By Ridge Mahoney
It seems as if many of the pundits, including this one, were wrong about the Hexagonal.
Yes, our projections of an intensely competitive Hex are bearing true. Heading into the fifth round of the 10-game series to be played Tuesday night, no team has a perfect record. Panama and Mexico are unbeaten, but have tied seven of their nine matches combined, including a 0-0 result head-to-head last Friday.
There’s a three-way tie at the top among Costa Rica, Mexico, and the USA with seven points apiece. A point back is Panama, which sat atop the group just five days ago, and another two points down the ladder is Honduras. The top three advance automatically to the 2014 World Cup in Brazil, and the fourth-place finisher faces a very winnable playoff against Oceania victor New Zealand.
So what didn’t we foresee? Each preceding Hexagonal featured at least one downtrodden straggler that rather quickly proved to be overmatched against the other five. (During the 2005 Hexagonal, for example, Panama accrued all of two points.) This time, so it seemed, there wasn’t going to be a minnow struggling against the current as the bigger, stronger fish moved upstream, and perhaps all six teams would stay in contention at least until the eighth round or even later.
Well, as results in the past week revealed, Jamaica is this edition’s runt. The only team yet to win a game, the Reggae Boyz have fallen to the bottom of the pack with just two points after back-to-back losses to Mexico (1-0) and the USA (2-1) at home. A revamped schedule necessitated by Mexico’s participation in the Confederations Cup required its game in Jamaica to be played June 4 instead of two weeks’ later, and the Mexicans obviously adjusted better than did the home team, securing a 1-0 victory.
That match may have drained and/or deflated the Jamaicans, for three days later they didn’t wake up -- except for a first-half Rodolph Austin shot that hit the post -- against the Americans until the final portion of the match. Trailing, 1-0, from the 30th minute when Jozy Altidore’s header put them behind, the Jamaicans resorted to their bad old habits of hasty crosses and wild shooting before knocking home a blatantly offside equalizer in the 89th minute.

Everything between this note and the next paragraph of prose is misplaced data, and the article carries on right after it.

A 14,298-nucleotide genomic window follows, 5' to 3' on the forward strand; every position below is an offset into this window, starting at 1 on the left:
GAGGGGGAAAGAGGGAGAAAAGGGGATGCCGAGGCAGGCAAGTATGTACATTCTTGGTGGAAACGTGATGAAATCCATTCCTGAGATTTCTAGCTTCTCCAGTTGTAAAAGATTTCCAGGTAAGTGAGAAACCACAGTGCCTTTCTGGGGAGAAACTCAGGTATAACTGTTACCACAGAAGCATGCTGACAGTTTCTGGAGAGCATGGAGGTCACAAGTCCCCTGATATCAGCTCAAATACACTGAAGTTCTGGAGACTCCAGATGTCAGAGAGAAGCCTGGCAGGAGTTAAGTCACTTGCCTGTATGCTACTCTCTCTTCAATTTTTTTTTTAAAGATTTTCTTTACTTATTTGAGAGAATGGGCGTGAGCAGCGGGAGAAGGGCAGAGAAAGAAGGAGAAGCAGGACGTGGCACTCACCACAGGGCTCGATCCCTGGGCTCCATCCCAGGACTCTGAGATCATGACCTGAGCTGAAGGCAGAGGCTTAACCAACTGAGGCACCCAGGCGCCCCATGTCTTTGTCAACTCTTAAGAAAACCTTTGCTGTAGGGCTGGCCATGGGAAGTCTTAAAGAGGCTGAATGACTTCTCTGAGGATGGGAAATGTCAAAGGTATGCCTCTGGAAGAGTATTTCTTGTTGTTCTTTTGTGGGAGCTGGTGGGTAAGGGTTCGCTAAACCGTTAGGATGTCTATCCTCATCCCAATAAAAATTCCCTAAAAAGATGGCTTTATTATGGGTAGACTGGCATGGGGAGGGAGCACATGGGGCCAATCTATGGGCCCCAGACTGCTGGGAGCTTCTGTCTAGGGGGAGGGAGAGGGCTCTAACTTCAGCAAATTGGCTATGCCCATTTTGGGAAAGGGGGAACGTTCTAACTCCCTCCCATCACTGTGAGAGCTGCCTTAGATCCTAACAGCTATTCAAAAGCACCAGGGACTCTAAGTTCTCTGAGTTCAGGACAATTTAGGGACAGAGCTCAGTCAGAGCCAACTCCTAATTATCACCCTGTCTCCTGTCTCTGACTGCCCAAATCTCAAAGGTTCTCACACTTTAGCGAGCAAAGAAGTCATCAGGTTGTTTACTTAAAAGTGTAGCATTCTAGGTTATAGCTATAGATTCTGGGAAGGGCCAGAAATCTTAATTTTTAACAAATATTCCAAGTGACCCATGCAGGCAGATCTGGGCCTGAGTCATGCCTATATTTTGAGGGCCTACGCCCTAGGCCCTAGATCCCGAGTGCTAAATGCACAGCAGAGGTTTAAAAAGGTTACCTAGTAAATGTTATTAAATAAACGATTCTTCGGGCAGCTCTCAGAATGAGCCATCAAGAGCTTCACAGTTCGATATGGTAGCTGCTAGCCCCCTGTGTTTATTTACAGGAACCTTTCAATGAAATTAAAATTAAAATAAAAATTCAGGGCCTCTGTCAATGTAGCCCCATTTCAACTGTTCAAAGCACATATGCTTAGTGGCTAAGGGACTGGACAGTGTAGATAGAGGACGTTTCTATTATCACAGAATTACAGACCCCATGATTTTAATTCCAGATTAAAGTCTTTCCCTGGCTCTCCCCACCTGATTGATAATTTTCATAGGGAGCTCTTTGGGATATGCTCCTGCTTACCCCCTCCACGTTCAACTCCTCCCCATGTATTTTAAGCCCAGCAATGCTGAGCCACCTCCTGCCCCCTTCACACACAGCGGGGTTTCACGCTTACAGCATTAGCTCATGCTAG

Gifted a lifeline by the officials -- as well as some poor USA defending -- Jamaica couldn’t even hold onto the tie. Instead, the Americans worked a short corner and a stand-in right back, Brad Evans, escaped his marker to smack a shot past keeper Donovan Ricketts. After tying its first two games, including a heroic 0-0 result against Mexico in the Azteca Stadium, Jamaica has lost three straight and virtually fallen out of contention. Thus is shown how ruthless the Hex can be.
No doubt memories of the Jamaica's 1998 World Cup team, lead by current head coach Theodore Whitmore, swayed sentiment that the current version had a decent shot in the Hexagonal. But Whitmore's makeover that included importing several English-based players didn't improve the team sufficiently.
Each team has one game left against Jamaica, starting tonight with Honduras in Tegucigalpa. To keep pace with the teams that have won in Kingston, Mexico and the USA, Costa Rica (on Sept. 10) and Honduras (Oct. 15) would need to beat the Reggae Boyz in “The Office” as well. How much resistance the dispirited Jamaicans can mount will probably be its only influence on the Hexagonal even though it has yet to reach the midway point. Though Panama led the Hex after three games, it could be fifth by tonight, if it loses to the USA in Seattle and Honduras beats Jamaica at home.
At this point, it’s quite possible that at least one or perhaps two slots might not be decided until the final Hexagonal round, but the colorful and exuberant island nation that lit up the 1998 World Cup won’t be in the frame.